This picturesque 300 year old thatched cottage in the Cathedral grounds is largely of 18th century origin with a 19th century addition. It was thatched until 1938 when the thatch was replaced by a tiled roof. Said to have been originally used as housing for clergy, it subsequently housed a sexton. It is now used for parish and community meetings and functions. It is also used by FÁS (the national training agency) as their headquarters in the community. After a major restoration project, including re-thatching, it was officially opened by President Mary McAleese in 2004.

8. St Peter’s Church
Until recently this church was thought to have been built circa the 16th century. However, it is now thought to date from the time of Murchadh O’Lynum circa 1055. The remains of this church are located at the Northern entrance to Ferns, adjacent to St. Mogue’s Well. The Romanesque window in the south wall and the two Gothic lancets in the east wall indicate an earlier date but is now thought that these were “recycled”. It is believed they were taken from the medieval church at nearby Clone or St Mary’s Abbey.

9. St Mogue’s Well
St. Aidan, first Christian Bishop of the Diocese of Ferns, was born in Co. Cavan in the year 560 A.D. Mogue, still a popular name in the area, is a derivative of the old Irish name ‘Maogh-Óg’, meaning the young Aodh. In time this became Aodhaghan and later Aidan. On his return from Wales, having studied under St. David, he established his first monastic settlement on land granted to him by King Bran Dubh in Ferns.  Find out more>>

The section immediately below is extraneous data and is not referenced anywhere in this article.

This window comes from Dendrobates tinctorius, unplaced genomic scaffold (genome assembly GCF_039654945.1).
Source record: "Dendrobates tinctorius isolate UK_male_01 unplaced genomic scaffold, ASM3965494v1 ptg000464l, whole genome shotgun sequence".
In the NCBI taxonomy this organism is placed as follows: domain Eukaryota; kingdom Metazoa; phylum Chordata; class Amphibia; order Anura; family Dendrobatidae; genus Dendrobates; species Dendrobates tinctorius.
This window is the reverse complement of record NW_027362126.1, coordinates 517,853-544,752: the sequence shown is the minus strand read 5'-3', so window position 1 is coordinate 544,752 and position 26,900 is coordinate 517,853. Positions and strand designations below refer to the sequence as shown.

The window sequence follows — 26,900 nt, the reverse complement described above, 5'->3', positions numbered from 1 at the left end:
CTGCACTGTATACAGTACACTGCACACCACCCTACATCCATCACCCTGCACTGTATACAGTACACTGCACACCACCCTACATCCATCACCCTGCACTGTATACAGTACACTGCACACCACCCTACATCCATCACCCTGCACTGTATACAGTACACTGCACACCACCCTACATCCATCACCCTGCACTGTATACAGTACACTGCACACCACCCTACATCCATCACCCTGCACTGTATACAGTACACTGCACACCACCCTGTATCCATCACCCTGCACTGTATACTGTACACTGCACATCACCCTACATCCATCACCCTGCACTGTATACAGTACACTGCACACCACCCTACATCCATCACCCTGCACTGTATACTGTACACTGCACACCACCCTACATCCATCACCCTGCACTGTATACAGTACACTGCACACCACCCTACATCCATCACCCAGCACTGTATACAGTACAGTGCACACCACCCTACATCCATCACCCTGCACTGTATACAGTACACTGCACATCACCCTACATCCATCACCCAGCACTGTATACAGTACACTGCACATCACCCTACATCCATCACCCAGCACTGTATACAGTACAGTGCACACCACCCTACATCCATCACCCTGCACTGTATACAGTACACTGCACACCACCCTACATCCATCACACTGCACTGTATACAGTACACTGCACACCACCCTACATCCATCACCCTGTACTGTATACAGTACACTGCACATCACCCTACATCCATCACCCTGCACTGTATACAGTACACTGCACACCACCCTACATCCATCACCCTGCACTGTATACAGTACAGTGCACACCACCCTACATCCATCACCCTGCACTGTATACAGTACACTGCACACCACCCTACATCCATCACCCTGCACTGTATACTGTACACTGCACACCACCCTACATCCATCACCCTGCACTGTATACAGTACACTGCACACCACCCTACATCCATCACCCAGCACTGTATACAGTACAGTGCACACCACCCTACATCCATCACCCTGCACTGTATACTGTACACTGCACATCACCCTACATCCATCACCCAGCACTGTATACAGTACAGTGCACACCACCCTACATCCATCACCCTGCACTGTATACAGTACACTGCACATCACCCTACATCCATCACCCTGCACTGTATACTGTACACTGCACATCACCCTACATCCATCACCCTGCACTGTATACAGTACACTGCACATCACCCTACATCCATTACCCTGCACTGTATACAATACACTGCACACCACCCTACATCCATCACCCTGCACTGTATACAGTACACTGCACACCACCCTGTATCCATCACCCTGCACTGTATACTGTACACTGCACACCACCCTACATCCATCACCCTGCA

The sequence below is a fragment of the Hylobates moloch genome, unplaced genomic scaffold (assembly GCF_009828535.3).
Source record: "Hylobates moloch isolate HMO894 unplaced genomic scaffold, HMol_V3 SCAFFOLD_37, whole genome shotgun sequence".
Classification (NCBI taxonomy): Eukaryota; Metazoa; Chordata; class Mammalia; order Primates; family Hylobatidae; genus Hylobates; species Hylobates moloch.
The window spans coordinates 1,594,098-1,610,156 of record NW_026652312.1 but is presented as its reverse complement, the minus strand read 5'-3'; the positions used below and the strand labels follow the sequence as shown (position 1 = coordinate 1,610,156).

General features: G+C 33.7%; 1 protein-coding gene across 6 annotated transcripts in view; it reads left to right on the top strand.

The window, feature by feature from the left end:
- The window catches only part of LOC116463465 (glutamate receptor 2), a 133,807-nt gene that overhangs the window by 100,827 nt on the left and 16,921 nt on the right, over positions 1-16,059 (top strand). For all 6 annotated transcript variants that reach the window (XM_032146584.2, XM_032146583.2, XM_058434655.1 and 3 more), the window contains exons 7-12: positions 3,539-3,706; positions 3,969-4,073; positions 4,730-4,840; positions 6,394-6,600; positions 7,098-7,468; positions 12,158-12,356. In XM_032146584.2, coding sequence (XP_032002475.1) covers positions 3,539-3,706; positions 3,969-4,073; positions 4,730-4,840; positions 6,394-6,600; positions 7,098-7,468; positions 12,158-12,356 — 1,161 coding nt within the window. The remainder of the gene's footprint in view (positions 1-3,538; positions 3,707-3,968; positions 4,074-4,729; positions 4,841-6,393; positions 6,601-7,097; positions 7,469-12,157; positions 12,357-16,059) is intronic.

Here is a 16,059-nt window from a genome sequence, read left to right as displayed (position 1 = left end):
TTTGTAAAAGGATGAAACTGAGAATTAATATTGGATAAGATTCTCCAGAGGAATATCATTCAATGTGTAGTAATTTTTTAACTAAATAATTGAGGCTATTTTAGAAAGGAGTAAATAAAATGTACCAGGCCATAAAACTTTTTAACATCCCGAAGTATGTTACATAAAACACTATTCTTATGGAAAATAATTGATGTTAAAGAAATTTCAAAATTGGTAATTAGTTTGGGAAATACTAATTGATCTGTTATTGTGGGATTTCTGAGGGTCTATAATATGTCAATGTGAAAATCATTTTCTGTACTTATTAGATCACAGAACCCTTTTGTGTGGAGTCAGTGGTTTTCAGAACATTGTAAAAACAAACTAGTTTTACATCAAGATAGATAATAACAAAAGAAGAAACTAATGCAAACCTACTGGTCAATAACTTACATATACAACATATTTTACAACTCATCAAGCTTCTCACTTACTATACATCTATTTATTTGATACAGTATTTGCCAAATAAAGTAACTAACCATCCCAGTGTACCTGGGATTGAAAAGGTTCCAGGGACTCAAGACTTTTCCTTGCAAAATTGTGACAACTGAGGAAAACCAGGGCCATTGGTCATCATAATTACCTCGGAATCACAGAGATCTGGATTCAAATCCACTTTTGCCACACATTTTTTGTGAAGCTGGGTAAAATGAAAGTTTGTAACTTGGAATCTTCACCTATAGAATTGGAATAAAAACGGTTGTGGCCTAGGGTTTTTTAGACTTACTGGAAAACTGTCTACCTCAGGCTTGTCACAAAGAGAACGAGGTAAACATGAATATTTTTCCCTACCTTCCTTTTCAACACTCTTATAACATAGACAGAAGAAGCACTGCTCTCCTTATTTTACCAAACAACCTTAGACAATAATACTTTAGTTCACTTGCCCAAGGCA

10. St Aidan’s Monastery
In 1990, on the site of the old Roman Catholic Church, the Sisters of Adoration built a convent, a church of perpetual adoration and individual stone hermitages, continuing a tradition of spiritual reflection extending back 1,400 years. With the exception of the altar, Tabernacle and Crosses, all the materials came from local sources. Here you can experience the solitude and the quietness of the 6th and 7th centuries with the comforts of modern living.

 

11. The Fr Murphy Monument
Taking the form of an ancient Irish High Cross, this monument carved in limestone on a granite plinth, commemorates Fr John Murphy (see 1 above), one of the most charismatic and beloved leaders of the 1798 Rebellion. Born in Tincurry, Ferns in 1753, Fr. Murphy was the primary leader of the Rebels in the 1798 insurrection against British rule. It was in Ferns and its hinterland that the spark that was to become the conflagration of 1798 was lit. Find out more>>